- Cup Milk Tea or Coffee 30-50 rupees (Tea in Sri Lanka is wonderful and there are many tea bars where you can sample their great offerings).
- Fruit Smoothies under 100 rupees
- Fruit is in abundant supply especially pineapple, banana, mango, coconut, can be purchased very cheaply from markets and fruit shops.
- Kotthu around 200 rupees often enough to share between 2.
- Stuffed Roti 30-50 rupees according to size and filling.
- Breaded Samosa stuffed with spicy fillings either vegetarian or fish based 25-40 rupees
- Small Crabs and Prawn snacks on beach stalls 50 rupees >
- Honey and Curd 50 rupees
Many restaurants and hotels in Sri Lanka allow customers to bring your own bottle (BYO) just enquire before dining, some charge a small corkage charge, but this can usually be waived if you negotiate before dining.
Cigarette Prices in Sri Lanka
There isn’t a great deal of choice for cigarette smokers in Sri Lanka. The chepeast and most popular brand of cigarettes are called ‘Gold Leaf’, a packet of 20 will cost 500 Sri Lankan rupees, which is around £2.50. Cigarettes are also sold individually for 25 rupees per cigarette. Don’t try and bargain on this its a fixed price, also don’t pay any more than this.
Transport Costs in Sri Lanka
The biggest cost will be your arrival into the country, from there travelling on buses and trains is ridiculously cheap. You will pay around 250 rupees for a four to five hour bus ride and this will get you half way across the country. The train prices are similar and you will only pay more than the buses if you decide to travel first class. The buses are frequent and fun although some do complain about the level of comfort and severe driving on the local buses!, we didn’t it was all part of the fun.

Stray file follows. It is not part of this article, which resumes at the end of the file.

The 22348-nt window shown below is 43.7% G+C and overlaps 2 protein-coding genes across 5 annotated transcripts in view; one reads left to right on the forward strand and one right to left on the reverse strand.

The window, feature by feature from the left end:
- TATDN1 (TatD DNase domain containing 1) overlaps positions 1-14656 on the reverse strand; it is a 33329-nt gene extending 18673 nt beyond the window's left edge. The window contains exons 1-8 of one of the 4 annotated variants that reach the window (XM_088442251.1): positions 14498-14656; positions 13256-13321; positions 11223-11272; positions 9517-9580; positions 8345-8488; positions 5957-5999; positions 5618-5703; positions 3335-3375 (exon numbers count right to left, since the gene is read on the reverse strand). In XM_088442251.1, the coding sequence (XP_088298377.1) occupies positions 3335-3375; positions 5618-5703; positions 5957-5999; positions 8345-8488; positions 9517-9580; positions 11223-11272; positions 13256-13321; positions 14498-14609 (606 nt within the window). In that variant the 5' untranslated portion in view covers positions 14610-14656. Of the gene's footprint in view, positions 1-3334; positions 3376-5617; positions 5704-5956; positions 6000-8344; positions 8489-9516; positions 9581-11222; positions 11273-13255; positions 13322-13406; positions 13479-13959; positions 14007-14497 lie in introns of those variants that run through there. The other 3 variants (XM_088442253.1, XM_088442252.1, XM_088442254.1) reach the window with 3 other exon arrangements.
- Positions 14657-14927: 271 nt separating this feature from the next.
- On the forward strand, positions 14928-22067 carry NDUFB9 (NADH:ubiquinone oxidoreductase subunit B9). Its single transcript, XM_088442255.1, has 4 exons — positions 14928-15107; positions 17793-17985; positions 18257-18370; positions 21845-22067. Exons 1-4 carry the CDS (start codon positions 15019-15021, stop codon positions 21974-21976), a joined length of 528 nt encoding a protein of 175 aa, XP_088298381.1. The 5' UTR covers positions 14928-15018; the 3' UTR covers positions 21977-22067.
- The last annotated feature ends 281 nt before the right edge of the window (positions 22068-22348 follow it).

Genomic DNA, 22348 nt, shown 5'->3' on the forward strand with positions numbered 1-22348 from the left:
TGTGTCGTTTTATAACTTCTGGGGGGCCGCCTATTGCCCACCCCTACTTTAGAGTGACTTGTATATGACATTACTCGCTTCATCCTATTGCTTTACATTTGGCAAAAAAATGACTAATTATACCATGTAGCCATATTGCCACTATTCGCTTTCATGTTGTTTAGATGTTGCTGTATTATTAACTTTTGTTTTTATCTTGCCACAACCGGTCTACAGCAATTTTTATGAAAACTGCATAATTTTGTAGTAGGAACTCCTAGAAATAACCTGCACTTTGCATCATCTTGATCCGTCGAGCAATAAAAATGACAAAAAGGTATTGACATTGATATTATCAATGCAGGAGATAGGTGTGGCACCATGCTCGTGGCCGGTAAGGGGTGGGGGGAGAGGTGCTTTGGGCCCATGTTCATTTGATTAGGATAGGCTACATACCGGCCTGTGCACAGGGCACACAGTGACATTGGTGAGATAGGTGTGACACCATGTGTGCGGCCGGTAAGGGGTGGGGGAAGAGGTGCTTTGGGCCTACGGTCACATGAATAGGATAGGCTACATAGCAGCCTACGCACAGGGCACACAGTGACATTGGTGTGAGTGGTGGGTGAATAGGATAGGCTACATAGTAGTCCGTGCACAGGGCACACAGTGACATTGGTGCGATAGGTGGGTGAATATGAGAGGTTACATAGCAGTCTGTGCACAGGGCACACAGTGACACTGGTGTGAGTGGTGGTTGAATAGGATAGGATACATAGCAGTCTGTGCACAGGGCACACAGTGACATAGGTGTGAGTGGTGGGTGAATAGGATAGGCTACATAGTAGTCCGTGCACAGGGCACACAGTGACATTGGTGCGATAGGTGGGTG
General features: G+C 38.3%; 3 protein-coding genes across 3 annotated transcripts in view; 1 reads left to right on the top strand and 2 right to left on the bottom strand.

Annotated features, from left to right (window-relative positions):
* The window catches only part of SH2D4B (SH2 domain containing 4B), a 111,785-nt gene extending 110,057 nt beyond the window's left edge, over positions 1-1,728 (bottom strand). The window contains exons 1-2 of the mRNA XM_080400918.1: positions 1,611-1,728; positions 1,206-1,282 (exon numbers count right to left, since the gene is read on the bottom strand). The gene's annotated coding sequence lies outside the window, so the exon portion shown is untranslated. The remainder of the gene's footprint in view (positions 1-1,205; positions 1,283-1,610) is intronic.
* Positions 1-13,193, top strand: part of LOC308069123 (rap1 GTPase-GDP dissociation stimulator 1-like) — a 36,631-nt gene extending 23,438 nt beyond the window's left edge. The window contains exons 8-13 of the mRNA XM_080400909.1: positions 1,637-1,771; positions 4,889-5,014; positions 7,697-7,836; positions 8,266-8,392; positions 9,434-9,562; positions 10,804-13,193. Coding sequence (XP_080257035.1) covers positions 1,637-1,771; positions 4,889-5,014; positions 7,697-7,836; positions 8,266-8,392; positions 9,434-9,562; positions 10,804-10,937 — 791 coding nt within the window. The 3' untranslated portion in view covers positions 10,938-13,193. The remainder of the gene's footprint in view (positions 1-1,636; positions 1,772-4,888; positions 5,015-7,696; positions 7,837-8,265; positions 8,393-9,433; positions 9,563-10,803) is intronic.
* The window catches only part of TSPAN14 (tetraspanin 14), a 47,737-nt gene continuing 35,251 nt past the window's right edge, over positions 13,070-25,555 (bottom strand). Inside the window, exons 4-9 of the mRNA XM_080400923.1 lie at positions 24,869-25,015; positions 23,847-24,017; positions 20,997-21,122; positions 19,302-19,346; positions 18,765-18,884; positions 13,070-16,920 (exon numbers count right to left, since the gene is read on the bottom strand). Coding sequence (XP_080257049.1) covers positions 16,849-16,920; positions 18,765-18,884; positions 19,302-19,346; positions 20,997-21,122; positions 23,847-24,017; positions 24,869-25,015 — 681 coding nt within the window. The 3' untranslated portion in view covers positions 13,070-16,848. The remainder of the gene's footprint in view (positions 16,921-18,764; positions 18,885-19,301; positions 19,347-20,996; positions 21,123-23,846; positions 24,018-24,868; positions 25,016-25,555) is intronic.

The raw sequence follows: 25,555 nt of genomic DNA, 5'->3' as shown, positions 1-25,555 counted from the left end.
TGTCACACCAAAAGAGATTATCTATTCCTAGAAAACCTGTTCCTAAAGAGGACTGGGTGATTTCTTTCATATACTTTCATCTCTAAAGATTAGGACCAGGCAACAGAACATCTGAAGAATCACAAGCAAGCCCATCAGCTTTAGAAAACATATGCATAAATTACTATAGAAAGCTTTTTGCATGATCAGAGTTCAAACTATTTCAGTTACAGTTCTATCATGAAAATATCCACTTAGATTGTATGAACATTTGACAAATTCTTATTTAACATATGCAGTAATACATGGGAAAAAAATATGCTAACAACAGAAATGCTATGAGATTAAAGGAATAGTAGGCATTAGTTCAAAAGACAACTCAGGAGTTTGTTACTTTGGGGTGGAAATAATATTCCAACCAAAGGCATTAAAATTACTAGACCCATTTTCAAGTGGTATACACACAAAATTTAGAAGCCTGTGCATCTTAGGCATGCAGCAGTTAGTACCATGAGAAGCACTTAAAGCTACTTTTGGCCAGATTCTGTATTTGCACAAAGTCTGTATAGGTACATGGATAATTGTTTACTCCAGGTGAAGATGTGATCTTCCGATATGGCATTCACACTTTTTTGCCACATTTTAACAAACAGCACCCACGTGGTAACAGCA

Save some money on your visa entry fees
Visitors from most countries can purchase their Visa on arrival in the country for an additional fee of $5 dollars per person. If you’re more organised than us you can save some money by doing this on-line before your arrival.
Tuk Tuk or Taxi Hire Prices
You can read in more detail about our travels around Sri Lanka, travels things to do and travel tips including where and where not to visit as part of Sri Lanka’s cultural triangle in our Sri Lanka Travel Blog series which will follow this post.
In the main tourist areas of the cultural triangle around the sights of Dambula, Anuradapura and Sigiria, the taxi and tuk tuk drivers are in a co-operative and we found the prices to be very high (rip-off) walk off the main strips and flag a tuk-tuk for about 1/3 or less of the lowest price they will offer a ride for.
You can learn more about our travels around Sri Lanka in more detail by reading some of our posts listed by destination. For more general information about Sri Lanka try the tourist board site .